More of the saga here:
Sunday, June 16, 2013
Isn’t It Interesting Just How Widely Different Medical Commentary Is On The NEHRS / PCEHR.
I found it amusing to see just how different the commentary on the PCEHR in the social media is. Here are two examples that appeared in the last week or so.
First we have a tale of frustration and time wasting:
Friday June 15, 2013
A few months ago I thought that our system was finally ready to use the #PCEHR. This was after at least 18 months' worth of countless forms, calls, faxes and e-mails. We were the eight out of 88 Canberra GP clinics to get to this stage. Lo and behold it would appear that we were not there yet. We were now told we had to fill out a form to link us with a Contracted Service Provider which in our case turned out to be Healthlink. A month later this was done and we had the nice Tech from Healthlink log into our system (yet another stranger allowed in behind our security barriers) and after nearly an hour he managed to set up the secure certificates - AFAIK we are the first GP clinic in Canberra to get this far. Everything should work now? Not. It would appear that our business HPI-O is supposed to be linked to each individual doctor's HP-I but off course it is not. We are now required to fill in a form for each doctor to get this done (a form that looks nearly identical to the multiple previous ones we filled out). In addition we are told we have to log into Medicare' secure HPOS website to link and publish our details in the Health Provider Directory. Now to do this the RO or the OMO for the organisation needs to use his PKI certificate/Dongle to log in. All the doctors and the practice manager has one of these but we have never felt the need to use them so they have been in a drawer. So today our Practice manager tries to log into HPOS - it turns out that none of our PKIs can be used as they are more than a year old and incompatible with Windows seven or eight machines. So guess what - we have to fill out a multi-page application out for each user again - last time it took nearly two months to get a response.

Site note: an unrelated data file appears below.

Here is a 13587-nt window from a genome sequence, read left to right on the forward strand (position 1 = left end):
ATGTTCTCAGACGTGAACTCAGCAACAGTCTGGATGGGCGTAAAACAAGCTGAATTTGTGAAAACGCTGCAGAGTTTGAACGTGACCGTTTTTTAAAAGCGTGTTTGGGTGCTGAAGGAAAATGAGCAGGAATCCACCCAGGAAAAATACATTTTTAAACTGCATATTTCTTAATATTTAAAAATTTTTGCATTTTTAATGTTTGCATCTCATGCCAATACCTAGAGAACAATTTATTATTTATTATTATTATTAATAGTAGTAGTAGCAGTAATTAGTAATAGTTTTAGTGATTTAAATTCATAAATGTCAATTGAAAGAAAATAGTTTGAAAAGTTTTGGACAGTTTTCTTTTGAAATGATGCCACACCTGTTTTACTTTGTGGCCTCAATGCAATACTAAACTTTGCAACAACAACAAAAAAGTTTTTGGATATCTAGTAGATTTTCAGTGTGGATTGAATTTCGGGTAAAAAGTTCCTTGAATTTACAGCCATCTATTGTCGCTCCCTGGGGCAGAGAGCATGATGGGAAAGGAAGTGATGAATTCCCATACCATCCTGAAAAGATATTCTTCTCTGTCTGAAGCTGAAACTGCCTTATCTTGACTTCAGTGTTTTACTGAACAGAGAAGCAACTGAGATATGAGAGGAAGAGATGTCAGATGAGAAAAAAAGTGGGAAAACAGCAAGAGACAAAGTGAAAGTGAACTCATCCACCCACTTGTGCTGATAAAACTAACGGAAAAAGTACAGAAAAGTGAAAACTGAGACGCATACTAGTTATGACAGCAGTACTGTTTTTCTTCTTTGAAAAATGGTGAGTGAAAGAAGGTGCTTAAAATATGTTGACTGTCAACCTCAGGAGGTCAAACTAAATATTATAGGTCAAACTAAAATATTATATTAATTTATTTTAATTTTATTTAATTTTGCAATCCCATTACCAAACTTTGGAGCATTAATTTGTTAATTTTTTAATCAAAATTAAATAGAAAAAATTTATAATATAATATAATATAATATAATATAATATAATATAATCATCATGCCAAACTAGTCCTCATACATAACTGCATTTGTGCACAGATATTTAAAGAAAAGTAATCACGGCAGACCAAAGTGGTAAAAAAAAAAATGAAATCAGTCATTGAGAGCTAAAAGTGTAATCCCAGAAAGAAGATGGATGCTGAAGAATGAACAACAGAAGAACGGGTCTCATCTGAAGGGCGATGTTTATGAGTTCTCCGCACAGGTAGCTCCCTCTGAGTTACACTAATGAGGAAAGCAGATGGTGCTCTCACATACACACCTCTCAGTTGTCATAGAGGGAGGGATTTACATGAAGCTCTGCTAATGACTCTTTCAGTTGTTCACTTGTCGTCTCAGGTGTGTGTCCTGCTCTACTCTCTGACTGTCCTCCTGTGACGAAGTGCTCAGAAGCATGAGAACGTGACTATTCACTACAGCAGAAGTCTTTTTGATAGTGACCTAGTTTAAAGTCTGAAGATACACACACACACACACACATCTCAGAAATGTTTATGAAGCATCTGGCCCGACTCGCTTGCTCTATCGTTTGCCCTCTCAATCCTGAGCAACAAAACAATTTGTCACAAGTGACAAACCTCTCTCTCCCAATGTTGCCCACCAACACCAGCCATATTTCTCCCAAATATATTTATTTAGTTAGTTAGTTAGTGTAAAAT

More of the saga here:
More of the saga here:
Secondly we have a post of enthusiasm and optimism with great faith that after 8 years NEHTA is about to deliver and a slight recognition it has taken way too long.
Shared publicly - Jun 12, 2013
Trust me I'm a ... data manager
‘Grete long cures note in folio/ shorter common cures that come or send in half side or quarto/ note visiting cuers in a manuell" Thus wrote Dr Barker in early 17 century England advising his colleagues on the way to record medical treatments. It was early days in Western medical data management and the routine recording of a patient's clinical details was a long way off.